Friday, February 3, 2017

Great Horned Owls

It's February, and Great Horned Owls (Bubo virginianus) are already nesting in California; in fact, some owls in this area begin breeding as early as January.  These large, nocturnal predators are particularly active at this time of year, and I've seen quite a few Great Horned Owls while I've been out and about this winter, even during the day.  Look for these magnificent birds roosting during daylight hours in thick stands of trees, often near the trunk.   


 
As the afternoon begins to fade to dusk, listen for the distinct and familiar series of mellow hoots that indicate a Great Horned Owl is near.  During the late fall and winter, you will likely hear a pair of owls calling to each other as courtship begins.  The pair may sing (or "hoot") simultaneously in a duet, or alternately, and often part of their songs will overlap.  The male's voice can be distinguished from the female's by its deeper tone, although he is the smaller partner in size.  In late December and January, I heard owls calling to each other as early as 3:00 p.m. on overcast days.  Most commonly, these owls are most vocally active during the first hour after sunset and just before dawn.
 


Great Horned Owls mate for life, though they roost separately apart from the nesting season.  They are quite territorial, with both members of a pair usually remaining on their territory throughout the year.  One pair requires around 2.5 acres of suitable habitat for their territory, which they will defend from neighboring owls through hooting contests.


The Great Horned Owl is North America's most widespread owl.  This species has successfully adapted to a wide variety of habitats, including virtually all California habitats except for the crest of the Sierra Nevada range.  Provided there is ample prey and adequate nesting sites, Great Horned Owls are equally likely to be found in oak woodlands, low-elevation conifer forests, chaparral, desert and riparian habitats; they are less common in high-elevation conifer forests, though not absent.  It is not unusual to find that these powerful predators have even adapted to suburban life; Eric and I have seen Great Horned Owls on several college campuses in the Great Central Valley, where there are stands of mature trees and open fields with plenty of gophers!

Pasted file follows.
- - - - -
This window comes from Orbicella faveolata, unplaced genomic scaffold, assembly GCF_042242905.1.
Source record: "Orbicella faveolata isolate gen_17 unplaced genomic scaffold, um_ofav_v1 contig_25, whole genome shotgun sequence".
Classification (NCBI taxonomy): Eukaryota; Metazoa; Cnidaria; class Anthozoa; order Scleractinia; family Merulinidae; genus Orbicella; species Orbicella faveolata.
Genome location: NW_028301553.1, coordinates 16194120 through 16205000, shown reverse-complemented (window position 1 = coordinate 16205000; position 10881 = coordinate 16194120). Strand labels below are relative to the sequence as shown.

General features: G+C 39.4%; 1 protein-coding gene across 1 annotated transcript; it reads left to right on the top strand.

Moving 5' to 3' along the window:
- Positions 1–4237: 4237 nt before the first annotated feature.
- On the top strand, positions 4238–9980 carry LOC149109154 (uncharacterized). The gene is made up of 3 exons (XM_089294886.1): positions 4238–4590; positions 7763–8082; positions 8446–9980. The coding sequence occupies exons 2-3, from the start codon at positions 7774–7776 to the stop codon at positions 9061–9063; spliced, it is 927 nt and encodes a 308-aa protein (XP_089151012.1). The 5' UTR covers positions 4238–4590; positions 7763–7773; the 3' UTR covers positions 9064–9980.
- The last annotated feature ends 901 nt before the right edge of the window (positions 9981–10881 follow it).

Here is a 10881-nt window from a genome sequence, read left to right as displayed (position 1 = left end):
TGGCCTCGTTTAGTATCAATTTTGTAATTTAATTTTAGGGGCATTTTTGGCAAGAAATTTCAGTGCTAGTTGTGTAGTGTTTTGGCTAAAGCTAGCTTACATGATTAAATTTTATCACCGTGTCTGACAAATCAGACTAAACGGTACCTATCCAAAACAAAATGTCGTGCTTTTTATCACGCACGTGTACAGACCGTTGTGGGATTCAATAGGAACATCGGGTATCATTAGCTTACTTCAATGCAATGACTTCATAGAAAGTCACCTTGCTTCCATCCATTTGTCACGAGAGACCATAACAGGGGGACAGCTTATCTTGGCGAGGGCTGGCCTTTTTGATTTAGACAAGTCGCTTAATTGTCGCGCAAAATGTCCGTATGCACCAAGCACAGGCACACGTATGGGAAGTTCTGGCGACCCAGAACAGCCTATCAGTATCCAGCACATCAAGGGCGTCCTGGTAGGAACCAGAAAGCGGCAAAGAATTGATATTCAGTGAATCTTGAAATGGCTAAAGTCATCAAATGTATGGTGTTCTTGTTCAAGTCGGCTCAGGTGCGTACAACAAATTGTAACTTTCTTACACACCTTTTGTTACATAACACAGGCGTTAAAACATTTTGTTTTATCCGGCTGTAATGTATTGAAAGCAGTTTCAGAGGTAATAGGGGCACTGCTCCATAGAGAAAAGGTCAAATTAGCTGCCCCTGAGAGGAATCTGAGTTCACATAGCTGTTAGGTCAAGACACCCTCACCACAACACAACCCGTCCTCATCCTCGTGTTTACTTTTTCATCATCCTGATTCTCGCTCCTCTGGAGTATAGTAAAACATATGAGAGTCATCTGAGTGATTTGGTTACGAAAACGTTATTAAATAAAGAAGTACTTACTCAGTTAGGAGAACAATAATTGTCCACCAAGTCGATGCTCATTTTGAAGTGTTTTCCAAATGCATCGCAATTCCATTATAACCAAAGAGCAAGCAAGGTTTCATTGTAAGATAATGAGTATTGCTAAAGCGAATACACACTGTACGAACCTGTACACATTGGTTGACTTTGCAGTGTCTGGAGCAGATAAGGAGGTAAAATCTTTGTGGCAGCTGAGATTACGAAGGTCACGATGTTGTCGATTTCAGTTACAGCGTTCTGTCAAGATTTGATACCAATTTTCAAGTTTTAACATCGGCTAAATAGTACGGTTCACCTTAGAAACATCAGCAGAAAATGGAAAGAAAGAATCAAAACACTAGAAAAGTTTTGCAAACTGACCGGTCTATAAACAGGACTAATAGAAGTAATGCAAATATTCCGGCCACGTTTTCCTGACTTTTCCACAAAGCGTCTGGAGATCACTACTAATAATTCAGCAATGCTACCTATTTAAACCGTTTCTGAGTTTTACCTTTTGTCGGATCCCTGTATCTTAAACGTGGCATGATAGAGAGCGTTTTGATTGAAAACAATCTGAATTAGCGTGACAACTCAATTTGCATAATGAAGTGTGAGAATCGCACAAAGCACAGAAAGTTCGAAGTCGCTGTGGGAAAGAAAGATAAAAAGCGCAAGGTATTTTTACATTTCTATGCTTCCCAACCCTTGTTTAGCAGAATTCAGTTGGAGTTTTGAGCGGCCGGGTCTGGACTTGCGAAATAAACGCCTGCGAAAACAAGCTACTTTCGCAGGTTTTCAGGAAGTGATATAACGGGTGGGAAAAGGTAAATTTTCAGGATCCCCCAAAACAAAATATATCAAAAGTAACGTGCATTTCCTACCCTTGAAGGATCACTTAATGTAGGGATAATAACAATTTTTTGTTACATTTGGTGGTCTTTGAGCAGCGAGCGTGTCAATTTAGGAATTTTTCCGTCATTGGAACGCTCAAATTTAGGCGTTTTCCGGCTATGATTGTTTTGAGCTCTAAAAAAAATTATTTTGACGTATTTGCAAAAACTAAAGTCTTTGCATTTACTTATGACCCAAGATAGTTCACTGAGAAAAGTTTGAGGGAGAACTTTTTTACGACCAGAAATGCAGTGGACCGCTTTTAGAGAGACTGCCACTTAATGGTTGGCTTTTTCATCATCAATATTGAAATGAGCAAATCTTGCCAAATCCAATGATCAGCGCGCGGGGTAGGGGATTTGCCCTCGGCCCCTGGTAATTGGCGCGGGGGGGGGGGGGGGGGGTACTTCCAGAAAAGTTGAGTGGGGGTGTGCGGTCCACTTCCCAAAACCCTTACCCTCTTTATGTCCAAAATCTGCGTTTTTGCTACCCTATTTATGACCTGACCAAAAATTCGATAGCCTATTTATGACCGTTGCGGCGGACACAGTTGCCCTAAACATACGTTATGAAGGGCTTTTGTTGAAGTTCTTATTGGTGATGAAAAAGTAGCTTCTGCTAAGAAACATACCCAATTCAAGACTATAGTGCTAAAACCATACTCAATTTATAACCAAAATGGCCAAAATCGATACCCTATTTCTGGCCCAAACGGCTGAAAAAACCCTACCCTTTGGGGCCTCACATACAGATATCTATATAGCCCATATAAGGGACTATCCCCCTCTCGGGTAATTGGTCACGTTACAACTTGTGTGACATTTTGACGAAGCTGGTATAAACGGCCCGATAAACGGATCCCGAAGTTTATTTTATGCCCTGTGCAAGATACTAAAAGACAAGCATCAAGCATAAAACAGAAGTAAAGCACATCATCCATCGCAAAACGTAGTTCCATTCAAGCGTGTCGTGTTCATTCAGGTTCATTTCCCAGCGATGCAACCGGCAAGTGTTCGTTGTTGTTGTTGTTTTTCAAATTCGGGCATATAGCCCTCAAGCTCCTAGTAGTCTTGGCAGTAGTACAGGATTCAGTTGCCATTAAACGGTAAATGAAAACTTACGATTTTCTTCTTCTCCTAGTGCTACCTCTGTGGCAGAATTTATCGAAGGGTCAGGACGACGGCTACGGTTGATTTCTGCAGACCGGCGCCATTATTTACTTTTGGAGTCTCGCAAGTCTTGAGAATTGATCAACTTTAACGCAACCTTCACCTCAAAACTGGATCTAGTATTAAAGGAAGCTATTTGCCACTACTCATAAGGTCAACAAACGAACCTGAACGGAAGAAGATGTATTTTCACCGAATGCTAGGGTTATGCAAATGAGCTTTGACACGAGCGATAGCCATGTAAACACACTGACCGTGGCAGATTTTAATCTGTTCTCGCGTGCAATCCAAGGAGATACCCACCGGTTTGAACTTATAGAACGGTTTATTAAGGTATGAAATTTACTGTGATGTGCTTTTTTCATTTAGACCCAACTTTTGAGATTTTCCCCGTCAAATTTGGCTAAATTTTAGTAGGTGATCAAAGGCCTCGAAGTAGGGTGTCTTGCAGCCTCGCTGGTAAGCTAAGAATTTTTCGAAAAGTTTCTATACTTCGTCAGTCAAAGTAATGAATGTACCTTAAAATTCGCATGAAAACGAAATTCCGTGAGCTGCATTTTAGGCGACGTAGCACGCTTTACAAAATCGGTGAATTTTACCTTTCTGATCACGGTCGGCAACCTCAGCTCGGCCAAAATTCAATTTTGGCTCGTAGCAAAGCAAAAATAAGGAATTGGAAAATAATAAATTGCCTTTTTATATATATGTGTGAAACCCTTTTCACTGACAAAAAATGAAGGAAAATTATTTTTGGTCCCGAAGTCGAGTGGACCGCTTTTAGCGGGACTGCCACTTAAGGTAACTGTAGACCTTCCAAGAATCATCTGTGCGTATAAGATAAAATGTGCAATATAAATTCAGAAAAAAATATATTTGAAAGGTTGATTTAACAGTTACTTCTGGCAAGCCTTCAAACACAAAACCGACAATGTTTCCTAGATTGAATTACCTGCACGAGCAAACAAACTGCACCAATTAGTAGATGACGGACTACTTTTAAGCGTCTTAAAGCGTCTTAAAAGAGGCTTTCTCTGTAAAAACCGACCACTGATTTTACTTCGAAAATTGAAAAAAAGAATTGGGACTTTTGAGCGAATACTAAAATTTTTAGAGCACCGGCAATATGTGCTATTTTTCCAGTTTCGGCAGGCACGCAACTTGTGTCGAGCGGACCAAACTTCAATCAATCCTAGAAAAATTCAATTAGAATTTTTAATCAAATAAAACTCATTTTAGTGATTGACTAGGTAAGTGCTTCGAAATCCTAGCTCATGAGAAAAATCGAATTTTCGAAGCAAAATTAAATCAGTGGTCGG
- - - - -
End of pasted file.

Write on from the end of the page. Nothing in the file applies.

Owls in general are not known for their nest-building prowess; most species simply "renovate" an existing nest or cavity that has been abandoned by its previous tenants.  Great Horned Owls will use the past-season nest of other large birds such as crows or ravens, herons and hawks.  They make themselves at home with relative ease: stick nests in trees or on platforms will do, and so will old tree snags and cavities or niches in cliffs.  By utilizing natural cavities or niches in rocky cliffs, Great Horned Owls have been able to establish themselves successfully in desert regions.  The same nest may be used by a pair of owls for multiple years.


Great Horned Owls are formidable hunters, taking whatever prey happens to be available.  Adapting to eat nearly anything of manageable size, from large geese to small Jerusalem Crickets (Stenopelmatus fuscus), has allowed these owls to reproduce successfully and establish themselves in almost every habitat across North America.  They prey on other birds, including other owls, raptors and waterfowl; snakes, frogs and large insects round out the menu.  But by far, the most significant component of the Great Horned Owl's diet is small mammal species, such as rabbits, gophers, woodrats and mice.  Owls have a poor sense of smell, and are known for preying on the occasional skunk.  Swooping down silently on its prey, the Great Horned Owl snatches its victim with long talons, gripping with almost 30 pounds of pressure.  Prey is killed with a quick bite to the back of the neck from the owl's powerful beak. 


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